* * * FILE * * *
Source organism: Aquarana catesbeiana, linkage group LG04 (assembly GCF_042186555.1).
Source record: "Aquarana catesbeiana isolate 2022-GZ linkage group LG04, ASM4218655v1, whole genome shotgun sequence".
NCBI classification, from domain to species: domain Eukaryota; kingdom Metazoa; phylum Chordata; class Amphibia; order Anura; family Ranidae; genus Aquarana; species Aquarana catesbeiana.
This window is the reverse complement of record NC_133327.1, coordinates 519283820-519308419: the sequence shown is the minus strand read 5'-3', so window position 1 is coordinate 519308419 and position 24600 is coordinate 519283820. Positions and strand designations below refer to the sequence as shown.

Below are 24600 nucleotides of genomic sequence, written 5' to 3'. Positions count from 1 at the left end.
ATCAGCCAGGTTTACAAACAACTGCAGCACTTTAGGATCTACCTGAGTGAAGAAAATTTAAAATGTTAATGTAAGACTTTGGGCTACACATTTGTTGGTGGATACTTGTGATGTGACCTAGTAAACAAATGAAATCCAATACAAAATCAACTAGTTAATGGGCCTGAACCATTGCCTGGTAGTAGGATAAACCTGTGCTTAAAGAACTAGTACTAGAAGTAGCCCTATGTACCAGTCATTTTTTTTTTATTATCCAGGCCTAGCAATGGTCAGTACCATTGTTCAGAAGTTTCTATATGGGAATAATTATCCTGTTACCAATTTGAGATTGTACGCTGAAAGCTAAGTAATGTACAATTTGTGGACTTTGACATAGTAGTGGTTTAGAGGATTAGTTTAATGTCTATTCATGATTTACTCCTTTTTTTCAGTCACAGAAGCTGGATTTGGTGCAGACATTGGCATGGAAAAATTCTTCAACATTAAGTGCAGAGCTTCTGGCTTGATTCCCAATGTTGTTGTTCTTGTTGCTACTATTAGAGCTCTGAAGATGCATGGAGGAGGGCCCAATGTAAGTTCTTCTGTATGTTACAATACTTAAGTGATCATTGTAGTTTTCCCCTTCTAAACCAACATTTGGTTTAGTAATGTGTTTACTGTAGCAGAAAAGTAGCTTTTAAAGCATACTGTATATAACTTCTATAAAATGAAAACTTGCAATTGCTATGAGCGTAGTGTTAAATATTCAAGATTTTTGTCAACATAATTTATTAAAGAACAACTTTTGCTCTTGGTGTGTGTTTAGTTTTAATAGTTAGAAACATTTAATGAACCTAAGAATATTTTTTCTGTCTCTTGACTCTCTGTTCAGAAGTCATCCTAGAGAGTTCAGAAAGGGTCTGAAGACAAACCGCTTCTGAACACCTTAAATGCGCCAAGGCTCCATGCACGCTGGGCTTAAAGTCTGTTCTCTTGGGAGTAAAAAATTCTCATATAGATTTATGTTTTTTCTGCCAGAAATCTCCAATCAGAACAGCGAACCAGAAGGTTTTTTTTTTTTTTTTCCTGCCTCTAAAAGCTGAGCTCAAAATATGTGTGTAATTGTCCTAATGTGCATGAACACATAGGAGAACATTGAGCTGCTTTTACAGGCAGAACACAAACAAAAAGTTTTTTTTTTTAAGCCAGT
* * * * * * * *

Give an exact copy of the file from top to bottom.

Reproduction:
Source organism: Aquarana catesbeiana, linkage group LG04 (assembly GCF_042186555.1).
Source record: "Aquarana catesbeiana isolate 2022-GZ linkage group LG04, ASM4218655v1, whole genome shotgun sequence".
NCBI classification, from domain to species: domain Eukaryota; kingdom Metazoa; phylum Chordata; class Amphibia; order Anura; family Ranidae; genus Aquarana; species Aquarana catesbeiana.
This window is the reverse complement of record NC_133327.1, coordinates 519283820-519308419: the sequence shown is the minus strand read 5'-3', so window position 1 is coordinate 519308419 and position 24600 is coordinate 519283820. Positions and strand designations below refer to the sequence as shown.

Below are 24600 nucleotides of genomic sequence, written 5' to 3'. Positions count from 1 at the left end.
ATCAGCCAGGTTTACAAACAACTGCAGCACTTTAGGATCTACCTGAGTGAAGAAAATTTAAAATGTTAATGTAAGACTTTGGGCTACACATTTGTTGGTGGATACTTGTGATGTGACCTAGTAAACAAATGAAATCCAATACAAAATCAACTAGTTAATGGGCCTGAACCATTGCCTGGTAGTAGGATAAACCTGTGCTTAAAGAACTAGTACTAGAAGTAGCCCTATGTACCAGTCATTTTTTTTTTATTATCCAGGCCTAGCAATGGTCAGTACCATTGTTCAGAAGTTTCTATATGGGAATAATTATCCTGTTACCAATTTGAGATTGTACGCTGAAAGCTAAGTAATGTACAATTTGTGGACTTTGACATAGTAGTGGTTTAGAGGATTAGTTTAATGTCTATTCATGATTTACTCCTTTTTTTCAGTCACAGAAGCTGGATTTGGTGCAGACATTGGCATGGAAAAATTCTTCAACATTAAGTGCAGAGCTTCTGGCTTGATTCCCAATGTTGTTGTTCTTGTTGCTACTATTAGAGCTCTGAAGATGCATGGAGGAGGGCCCAATGTAAGTTCTTCTGTATGTTACAATACTTAAGTGATCATTGTAGTTTTCCCCTTCTAAACCAACATTTGGTTTAGTAATGTGTTTACTGTAGCAGAAAAGTAGCTTTTAAAGCATACTGTATATAACTTCTATAAAATGAAAACTTGCAATTGCTATGAGCGTAGTGTTAAATATTCAAGATTTTTGTCAACATAATTTATTAAAGAACAACTTTTGCTCTTGGTGTGTGTTTAGTTTTAATAGTTAGAAACATTTAATGAACCTAAGAATATTTTTTCTGTCTCTTGACTCTCTGTTCAGAAGTCATCCTAGAGAGTTCAGAAAGGGTCTGAAGACAAACCGCTTCTGAACACCTTAAATGCGCCAAGGCTCCATGCACGCTGGGCTTAAAGTCTGTTCTCTTGGGAGTAAAAAATTCTCATATAGATTTATGTTTTTTCTGCCAGAAATCTCCAATCAGAACAGCGAACCAGAAGGTTTTTTTTTTTTTTTTCCTGCCTCTAAAAGCTGAGCTCAAAATATGTGTGTAATTGTCCTAATGTGCATGAACACATAGGAGAACATTGAGCTGCTTTTACAGGCAGAACACAAACAAAAAGTTTTTTTTTTTAAGCCAGT